Western rattlesnake basking in the sun
During summer the hot, semi-desert country of eastern Washington is great for viewing wildlife such as the occasional Western rattler. Though venomous, hawks and other predators prey on rattlesnakes. Thus, rattlesnakes prefer to flee and hide for their self-preservation rather than confront bigger animals such as people. For information on distribution in Washington, identification snakebite considerations, see information about Western rattlesnakes.
Rattlesnake viewing locations include Umtanum Creek, a tributary to the Yakima River, Northrup Canyon near Banks Lake, Fourth of July Creek trail in the Wenatchee National Forest near Leavenworth, and Saddle Mountain near Richland. It might take a few trips to see a single snake though. Late May through August are the best times to see rattlesnakes in these areas.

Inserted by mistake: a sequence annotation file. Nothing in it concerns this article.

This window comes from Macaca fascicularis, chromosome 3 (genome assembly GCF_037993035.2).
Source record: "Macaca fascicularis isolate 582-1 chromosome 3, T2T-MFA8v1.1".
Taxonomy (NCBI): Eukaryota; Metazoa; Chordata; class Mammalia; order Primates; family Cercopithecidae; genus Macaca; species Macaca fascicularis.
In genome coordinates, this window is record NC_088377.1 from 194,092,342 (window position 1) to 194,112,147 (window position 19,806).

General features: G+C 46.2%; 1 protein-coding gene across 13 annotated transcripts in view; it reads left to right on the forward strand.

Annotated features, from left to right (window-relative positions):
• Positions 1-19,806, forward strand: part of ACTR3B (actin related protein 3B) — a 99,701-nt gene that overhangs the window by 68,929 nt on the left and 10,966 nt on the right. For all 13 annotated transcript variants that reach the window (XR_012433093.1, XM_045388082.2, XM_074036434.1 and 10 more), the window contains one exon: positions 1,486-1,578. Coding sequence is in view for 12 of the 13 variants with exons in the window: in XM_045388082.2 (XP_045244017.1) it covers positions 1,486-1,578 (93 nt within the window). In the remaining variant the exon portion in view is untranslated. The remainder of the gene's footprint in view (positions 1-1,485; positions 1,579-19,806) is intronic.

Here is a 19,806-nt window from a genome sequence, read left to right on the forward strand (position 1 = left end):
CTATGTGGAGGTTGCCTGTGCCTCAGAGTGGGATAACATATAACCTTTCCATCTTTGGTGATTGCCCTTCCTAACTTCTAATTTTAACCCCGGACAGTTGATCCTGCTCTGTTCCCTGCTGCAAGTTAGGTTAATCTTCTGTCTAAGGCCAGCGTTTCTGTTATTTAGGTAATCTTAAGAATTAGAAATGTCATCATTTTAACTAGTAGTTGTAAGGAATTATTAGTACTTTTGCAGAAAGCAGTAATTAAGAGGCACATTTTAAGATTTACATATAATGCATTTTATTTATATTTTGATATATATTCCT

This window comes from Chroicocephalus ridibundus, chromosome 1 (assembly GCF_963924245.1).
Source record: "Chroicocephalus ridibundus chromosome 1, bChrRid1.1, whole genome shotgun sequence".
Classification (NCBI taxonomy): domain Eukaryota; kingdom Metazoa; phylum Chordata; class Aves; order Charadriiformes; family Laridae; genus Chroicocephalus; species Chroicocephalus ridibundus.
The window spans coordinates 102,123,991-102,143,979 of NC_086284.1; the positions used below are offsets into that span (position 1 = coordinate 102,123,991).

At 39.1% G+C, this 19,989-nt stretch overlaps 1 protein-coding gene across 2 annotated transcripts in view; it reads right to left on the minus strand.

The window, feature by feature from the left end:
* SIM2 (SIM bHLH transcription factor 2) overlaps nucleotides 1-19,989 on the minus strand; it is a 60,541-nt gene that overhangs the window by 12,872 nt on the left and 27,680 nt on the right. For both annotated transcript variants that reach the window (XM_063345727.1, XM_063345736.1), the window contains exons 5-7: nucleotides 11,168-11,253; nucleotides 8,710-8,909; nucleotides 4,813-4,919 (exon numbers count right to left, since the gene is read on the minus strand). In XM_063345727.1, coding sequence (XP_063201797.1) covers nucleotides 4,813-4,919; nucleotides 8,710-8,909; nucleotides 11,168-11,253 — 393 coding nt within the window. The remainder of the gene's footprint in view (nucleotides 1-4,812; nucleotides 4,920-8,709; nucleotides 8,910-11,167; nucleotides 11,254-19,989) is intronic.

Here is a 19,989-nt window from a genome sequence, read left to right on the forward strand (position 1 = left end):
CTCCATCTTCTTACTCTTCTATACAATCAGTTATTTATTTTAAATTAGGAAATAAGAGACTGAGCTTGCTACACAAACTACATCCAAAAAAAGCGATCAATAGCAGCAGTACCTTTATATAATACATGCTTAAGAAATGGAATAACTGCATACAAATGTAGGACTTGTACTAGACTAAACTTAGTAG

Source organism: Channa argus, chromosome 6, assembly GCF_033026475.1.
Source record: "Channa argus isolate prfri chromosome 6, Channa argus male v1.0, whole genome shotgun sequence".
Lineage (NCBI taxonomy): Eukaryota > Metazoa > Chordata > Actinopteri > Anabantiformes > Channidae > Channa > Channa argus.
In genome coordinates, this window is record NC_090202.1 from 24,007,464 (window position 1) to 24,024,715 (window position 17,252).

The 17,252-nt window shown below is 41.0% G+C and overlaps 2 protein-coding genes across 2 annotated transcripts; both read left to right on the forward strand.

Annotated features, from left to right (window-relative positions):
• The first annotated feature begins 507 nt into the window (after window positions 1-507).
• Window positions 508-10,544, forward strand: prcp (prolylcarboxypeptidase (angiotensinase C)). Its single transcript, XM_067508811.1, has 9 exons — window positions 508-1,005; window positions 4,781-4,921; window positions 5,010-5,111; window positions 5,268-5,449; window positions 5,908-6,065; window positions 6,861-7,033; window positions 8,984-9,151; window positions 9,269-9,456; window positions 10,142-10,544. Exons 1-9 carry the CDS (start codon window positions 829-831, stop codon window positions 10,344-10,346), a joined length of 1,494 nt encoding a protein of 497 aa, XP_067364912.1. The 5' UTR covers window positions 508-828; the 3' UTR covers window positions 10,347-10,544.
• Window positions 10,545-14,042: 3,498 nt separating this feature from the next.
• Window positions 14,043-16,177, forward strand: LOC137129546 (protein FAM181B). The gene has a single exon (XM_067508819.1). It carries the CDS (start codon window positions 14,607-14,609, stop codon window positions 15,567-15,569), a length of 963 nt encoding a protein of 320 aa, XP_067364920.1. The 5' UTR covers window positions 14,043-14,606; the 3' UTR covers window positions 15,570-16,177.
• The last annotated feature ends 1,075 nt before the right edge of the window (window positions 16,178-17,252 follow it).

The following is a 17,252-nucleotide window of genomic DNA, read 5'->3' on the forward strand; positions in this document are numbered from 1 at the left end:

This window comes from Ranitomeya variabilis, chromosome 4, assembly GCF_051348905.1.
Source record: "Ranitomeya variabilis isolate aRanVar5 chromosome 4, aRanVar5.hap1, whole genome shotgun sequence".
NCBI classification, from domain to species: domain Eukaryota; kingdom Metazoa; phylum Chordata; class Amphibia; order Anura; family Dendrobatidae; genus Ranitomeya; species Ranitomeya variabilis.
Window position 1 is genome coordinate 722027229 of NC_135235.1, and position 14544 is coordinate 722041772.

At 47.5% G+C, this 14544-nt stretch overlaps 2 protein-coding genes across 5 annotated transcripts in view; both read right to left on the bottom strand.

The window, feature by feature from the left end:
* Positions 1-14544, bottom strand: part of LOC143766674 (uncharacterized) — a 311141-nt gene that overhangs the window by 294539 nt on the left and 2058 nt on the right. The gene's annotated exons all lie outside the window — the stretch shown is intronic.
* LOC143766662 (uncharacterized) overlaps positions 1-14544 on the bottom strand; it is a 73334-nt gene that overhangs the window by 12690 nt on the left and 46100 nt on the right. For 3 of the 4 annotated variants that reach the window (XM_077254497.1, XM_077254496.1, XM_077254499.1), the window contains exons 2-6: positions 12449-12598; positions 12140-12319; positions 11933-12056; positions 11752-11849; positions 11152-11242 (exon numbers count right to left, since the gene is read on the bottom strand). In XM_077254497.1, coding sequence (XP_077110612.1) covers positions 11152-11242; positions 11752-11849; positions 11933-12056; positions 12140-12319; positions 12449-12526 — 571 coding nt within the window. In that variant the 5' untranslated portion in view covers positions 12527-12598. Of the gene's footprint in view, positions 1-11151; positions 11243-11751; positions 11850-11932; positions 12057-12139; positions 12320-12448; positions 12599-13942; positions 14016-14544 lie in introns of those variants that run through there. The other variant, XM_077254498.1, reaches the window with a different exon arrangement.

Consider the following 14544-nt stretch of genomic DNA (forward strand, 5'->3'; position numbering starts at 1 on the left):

Gopher snakes look somewhat like rattlesnakes (see photo below) and inhabit the same habitats, but are not venomous. Gopher snakes are easily distinguished from rattlesnakes in that they have no rattle.
Rattlesnake backing away
Photo courtesy of Gerry Rome
Rattlesnake backing away rattling
Large rattlesnake rattle
Young rattlesnake in the grass
preparing to swallow a Great Basin pocket mouse
Old barn rattler
Western rattlesnake eyes
Compare to Gopher snake,
similar color and pattern, but no rattle and not venomous